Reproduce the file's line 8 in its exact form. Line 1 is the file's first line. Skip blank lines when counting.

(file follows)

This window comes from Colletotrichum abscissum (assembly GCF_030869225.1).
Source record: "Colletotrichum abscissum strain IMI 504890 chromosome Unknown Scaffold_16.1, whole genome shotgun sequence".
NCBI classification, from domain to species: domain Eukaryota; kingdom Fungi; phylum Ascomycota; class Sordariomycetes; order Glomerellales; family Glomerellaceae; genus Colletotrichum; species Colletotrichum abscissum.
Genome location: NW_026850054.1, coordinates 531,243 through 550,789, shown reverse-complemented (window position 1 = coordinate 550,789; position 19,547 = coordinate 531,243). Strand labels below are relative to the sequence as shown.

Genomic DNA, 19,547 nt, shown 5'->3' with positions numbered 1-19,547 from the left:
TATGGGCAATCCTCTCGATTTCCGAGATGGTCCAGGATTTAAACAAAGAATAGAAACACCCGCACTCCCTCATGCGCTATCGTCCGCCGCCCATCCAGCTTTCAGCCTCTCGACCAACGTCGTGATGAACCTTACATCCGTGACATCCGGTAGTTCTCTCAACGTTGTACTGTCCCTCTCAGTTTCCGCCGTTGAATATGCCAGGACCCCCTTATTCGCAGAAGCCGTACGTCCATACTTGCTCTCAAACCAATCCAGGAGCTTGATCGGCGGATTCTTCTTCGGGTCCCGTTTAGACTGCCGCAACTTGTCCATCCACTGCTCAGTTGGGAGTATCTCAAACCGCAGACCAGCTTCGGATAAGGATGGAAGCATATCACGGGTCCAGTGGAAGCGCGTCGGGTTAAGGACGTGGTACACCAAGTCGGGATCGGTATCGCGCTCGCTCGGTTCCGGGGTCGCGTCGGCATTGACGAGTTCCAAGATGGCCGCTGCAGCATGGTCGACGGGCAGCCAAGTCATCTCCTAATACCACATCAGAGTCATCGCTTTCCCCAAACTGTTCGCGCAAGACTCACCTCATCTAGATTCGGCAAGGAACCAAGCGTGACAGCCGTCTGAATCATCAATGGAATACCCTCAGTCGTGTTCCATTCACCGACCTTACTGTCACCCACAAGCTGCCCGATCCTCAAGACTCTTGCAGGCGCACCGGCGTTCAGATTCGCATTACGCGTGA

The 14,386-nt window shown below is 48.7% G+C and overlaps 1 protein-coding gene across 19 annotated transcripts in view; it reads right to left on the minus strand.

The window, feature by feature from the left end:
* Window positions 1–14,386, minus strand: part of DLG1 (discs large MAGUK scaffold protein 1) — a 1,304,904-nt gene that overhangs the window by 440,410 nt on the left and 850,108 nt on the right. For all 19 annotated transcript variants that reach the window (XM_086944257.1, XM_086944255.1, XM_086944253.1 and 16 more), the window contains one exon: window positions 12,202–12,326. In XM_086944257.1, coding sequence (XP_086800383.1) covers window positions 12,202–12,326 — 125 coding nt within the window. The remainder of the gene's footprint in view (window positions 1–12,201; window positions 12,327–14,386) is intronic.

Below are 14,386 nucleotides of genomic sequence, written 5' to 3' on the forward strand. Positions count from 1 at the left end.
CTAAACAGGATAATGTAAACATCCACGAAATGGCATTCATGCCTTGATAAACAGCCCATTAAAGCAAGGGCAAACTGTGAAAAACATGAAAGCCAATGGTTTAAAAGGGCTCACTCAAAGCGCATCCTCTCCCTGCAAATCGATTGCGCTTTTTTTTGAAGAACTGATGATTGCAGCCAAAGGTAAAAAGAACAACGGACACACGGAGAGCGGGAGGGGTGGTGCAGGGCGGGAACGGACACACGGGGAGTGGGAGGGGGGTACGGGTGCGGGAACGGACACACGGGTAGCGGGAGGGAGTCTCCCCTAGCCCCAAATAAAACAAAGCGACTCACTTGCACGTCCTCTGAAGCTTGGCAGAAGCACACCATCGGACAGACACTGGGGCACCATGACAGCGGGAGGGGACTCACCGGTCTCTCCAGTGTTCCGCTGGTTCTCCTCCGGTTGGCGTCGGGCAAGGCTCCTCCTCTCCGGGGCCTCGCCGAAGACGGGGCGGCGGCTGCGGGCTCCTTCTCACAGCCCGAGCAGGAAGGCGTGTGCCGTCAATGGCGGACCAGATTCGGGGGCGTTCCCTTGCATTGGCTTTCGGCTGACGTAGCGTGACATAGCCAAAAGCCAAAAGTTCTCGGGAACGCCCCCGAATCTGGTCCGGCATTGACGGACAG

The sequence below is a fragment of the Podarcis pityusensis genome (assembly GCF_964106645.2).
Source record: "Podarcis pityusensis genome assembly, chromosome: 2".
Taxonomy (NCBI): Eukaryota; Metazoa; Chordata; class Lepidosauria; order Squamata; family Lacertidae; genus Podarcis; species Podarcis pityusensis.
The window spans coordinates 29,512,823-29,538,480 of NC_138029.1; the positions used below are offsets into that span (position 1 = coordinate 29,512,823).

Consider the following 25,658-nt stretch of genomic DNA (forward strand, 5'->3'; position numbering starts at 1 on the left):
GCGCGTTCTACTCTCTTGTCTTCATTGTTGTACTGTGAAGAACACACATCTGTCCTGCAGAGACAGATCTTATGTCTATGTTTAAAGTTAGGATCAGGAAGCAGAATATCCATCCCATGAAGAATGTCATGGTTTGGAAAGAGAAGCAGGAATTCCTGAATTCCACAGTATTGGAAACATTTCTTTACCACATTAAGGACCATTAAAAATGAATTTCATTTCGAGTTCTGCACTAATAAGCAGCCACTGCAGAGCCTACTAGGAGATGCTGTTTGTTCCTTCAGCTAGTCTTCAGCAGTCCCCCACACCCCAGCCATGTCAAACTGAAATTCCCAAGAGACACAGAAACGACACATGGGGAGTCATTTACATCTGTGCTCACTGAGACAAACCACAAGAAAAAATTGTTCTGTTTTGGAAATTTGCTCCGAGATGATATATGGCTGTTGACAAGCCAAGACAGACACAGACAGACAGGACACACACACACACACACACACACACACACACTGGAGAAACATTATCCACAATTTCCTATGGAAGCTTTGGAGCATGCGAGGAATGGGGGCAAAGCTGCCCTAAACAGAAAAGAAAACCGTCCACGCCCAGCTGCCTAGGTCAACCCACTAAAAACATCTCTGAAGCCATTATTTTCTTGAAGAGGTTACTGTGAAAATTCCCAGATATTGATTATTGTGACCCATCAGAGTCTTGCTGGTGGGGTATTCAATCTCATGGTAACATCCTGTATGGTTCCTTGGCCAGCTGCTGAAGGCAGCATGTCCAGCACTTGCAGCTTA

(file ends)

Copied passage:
The window, feature by feature from the left end: